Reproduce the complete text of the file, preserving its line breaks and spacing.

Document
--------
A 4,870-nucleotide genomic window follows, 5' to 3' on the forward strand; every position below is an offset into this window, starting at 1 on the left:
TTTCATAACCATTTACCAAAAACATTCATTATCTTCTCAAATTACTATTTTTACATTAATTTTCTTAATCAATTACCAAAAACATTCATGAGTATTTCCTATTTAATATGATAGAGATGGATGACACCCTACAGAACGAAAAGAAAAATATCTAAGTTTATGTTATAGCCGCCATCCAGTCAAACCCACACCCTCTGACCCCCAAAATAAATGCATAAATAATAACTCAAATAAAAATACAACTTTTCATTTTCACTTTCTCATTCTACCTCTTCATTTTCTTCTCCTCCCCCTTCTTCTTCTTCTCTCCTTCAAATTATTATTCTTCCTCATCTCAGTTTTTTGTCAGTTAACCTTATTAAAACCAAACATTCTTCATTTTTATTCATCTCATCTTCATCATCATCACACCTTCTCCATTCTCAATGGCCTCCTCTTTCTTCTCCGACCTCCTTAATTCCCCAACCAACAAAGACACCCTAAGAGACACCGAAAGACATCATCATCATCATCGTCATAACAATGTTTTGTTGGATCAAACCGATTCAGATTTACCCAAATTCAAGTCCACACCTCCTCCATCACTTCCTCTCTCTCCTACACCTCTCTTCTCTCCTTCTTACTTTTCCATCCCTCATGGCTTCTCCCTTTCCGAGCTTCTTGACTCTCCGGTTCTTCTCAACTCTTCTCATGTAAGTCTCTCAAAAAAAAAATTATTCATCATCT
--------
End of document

A 4,870-nucleotide genomic window follows, 5' to 3' on the forward strand; every position below is an offset into this window, starting at 1 on the left:
TTTCATAACCATTTACCAAAAACATTCATTATCTTCTCAAATTACTATTTTTACATTAATTTTCTTAATCAATTACCAAAAACATTCATGAGTATTTCCTATTTAATATGATAGAGATGGATGACACCCTACAGAACGAAAAGAAAAATATCTAAGTTTATGTTATAGCCGCCATCCAGTCAAACCCACACCCTCTGACCCCCAAAATAAATGCATAAATAATAACTCAAATAAAAATACAACTTTTCATTTTCACTTTCTCATTCTACCTCTTCATTTTCTTCTCCTCCCCCTTCTTCTTCTTCTCTCCTTCAAATTATTATTCTTCCTCATCTCAGTTTTTTGTCAGTTAACCTTATTAAAACCAAACATTCTTCATTTTTATTCATCTCATCTTCATCATCATCACACCTTCTCCATTCTCAATGGCCTCCTCTTTCTTCTCCGACCTCCTTAATTCCCCAACCAACAAAGACACCCTAAGAGACACCGAAAGACATCATCATCATCATCGTCATAACAATGTTTTGTTGGATCAAACCGATTCAGATTTACCCAAATTCAAGTCCACACCTCCTCCATCACTTCCTCTCTCTCCTACACCTCTCTTCTCTCCTTCTTACTTTTCCATCCCTCATGGCTTCTCCCTTTCCGAGCTTCTTGACTCTCCGGTTCTTCTCAACTCTTCTCATGTAAGTCTCTCAAAAAAAAAATTATTCATCATCT